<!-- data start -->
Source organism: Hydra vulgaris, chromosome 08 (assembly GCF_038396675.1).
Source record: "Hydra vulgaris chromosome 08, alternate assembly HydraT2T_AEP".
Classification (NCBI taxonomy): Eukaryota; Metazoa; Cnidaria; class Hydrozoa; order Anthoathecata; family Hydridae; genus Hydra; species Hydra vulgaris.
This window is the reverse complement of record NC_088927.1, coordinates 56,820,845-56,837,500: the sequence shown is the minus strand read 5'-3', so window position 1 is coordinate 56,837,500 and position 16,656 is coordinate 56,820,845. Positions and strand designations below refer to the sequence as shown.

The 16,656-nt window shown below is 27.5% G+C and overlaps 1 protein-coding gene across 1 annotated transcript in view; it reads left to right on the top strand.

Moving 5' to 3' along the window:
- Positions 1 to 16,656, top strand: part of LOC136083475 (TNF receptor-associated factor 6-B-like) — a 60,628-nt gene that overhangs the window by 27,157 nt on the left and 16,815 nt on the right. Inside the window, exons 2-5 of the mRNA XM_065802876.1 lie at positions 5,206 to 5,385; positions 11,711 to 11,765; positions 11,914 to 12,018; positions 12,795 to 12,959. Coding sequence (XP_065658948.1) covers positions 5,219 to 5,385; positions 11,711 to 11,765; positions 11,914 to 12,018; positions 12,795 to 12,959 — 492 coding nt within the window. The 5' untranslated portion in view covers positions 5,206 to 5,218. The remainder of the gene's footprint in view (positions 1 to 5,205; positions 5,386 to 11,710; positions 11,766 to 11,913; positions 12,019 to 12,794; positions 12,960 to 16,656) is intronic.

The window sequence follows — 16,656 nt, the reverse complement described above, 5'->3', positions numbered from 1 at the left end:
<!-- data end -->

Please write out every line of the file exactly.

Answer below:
Source organism: Hydra vulgaris, chromosome 08 (assembly GCF_038396675.1).
Source record: "Hydra vulgaris chromosome 08, alternate assembly HydraT2T_AEP".
Classification (NCBI taxonomy): Eukaryota; Metazoa; Cnidaria; class Hydrozoa; order Anthoathecata; family Hydridae; genus Hydra; species Hydra vulgaris.
This window is the reverse complement of record NC_088927.1, coordinates 56,820,845-56,837,500: the sequence shown is the minus strand read 5'-3', so window position 1 is coordinate 56,837,500 and position 16,656 is coordinate 56,820,845. Positions and strand designations below refer to the sequence as shown.

The 16,656-nt window shown below is 27.5% G+C and overlaps 1 protein-coding gene across 1 annotated transcript in view; it reads left to right on the top strand.

Moving 5' to 3' along the window:
- Positions 1 to 16,656, top strand: part of LOC136083475 (TNF receptor-associated factor 6-B-like) — a 60,628-nt gene that overhangs the window by 27,157 nt on the left and 16,815 nt on the right. Inside the window, exons 2-5 of the mRNA XM_065802876.1 lie at positions 5,206 to 5,385; positions 11,711 to 11,765; positions 11,914 to 12,018; positions 12,795 to 12,959. Coding sequence (XP_065658948.1) covers positions 5,219 to 5,385; positions 11,711 to 11,765; positions 11,914 to 12,018; positions 12,795 to 12,959 — 492 coding nt within the window. The 5' untranslated portion in view covers positions 5,206 to 5,218. The remainder of the gene's footprint in view (positions 1 to 5,205; positions 5,386 to 11,710; positions 11,766 to 11,913; positions 12,019 to 12,794; positions 12,960 to 16,656) is intronic.

The window sequence follows — 16,656 nt, the reverse complement described above, 5'->3', positions numbered from 1 at the left end: